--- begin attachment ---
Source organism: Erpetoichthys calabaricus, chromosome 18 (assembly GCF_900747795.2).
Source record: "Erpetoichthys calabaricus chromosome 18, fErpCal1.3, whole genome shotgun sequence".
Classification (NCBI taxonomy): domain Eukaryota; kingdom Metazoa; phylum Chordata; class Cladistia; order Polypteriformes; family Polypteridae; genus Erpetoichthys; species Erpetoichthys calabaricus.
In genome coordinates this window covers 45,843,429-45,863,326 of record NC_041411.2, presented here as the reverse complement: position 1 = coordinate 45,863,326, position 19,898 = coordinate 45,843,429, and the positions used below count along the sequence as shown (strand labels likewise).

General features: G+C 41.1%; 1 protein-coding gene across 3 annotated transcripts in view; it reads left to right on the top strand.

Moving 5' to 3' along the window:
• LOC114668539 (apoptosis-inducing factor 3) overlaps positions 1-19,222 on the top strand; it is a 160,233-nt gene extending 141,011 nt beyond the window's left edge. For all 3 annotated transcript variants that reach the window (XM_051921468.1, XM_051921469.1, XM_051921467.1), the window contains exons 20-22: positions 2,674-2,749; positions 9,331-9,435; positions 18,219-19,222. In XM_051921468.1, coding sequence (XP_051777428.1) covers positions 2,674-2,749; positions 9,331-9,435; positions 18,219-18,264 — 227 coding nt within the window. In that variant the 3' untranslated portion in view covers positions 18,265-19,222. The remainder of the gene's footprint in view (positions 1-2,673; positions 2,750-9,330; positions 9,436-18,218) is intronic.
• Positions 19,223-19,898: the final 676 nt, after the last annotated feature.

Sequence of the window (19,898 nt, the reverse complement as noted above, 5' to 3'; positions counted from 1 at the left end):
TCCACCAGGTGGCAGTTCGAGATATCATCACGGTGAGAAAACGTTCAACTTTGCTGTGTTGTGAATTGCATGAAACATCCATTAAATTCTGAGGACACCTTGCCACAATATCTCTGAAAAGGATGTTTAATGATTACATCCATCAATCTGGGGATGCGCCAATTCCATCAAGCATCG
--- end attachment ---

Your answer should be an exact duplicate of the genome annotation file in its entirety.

Source organism: Erpetoichthys calabaricus, chromosome 18 (assembly GCF_900747795.2).
Source record: "Erpetoichthys calabaricus chromosome 18, fErpCal1.3, whole genome shotgun sequence".
Classification (NCBI taxonomy): domain Eukaryota; kingdom Metazoa; phylum Chordata; class Cladistia; order Polypteriformes; family Polypteridae; genus Erpetoichthys; species Erpetoichthys calabaricus.
In genome coordinates this window covers 45,843,429-45,863,326 of record NC_041411.2, presented here as the reverse complement: position 1 = coordinate 45,863,326, position 19,898 = coordinate 45,843,429, and the positions used below count along the sequence as shown (strand labels likewise).

General features: G+C 41.1%; 1 protein-coding gene across 3 annotated transcripts in view; it reads left to right on the top strand.

Moving 5' to 3' along the window:
• LOC114668539 (apoptosis-inducing factor 3) overlaps positions 1-19,222 on the top strand; it is a 160,233-nt gene extending 141,011 nt beyond the window's left edge. For all 3 annotated transcript variants that reach the window (XM_051921468.1, XM_051921469.1, XM_051921467.1), the window contains exons 20-22: positions 2,674-2,749; positions 9,331-9,435; positions 18,219-19,222. In XM_051921468.1, coding sequence (XP_051777428.1) covers positions 2,674-2,749; positions 9,331-9,435; positions 18,219-18,264 — 227 coding nt within the window. In that variant the 3' untranslated portion in view covers positions 18,265-19,222. The remainder of the gene's footprint in view (positions 1-2,673; positions 2,750-9,330; positions 9,436-18,218) is intronic.
• Positions 19,223-19,898: the final 676 nt, after the last annotated feature.

Sequence of the window (19,898 nt, the reverse complement as noted above, 5' to 3'; positions counted from 1 at the left end):
TCCACCAGGTGGCAGTTCGAGATATCATCACGGTGAGAAAACGTTCAACTTTGCTGTGTTGTGAATTGCATGAAACATCCATTAAATTCTGAGGACACCTTGCCACAATATCTCTGAAAAGGATGTTTAATGATTACATCCATCAATCTGGGGATGCGCCAATTCCATCAAGCATCG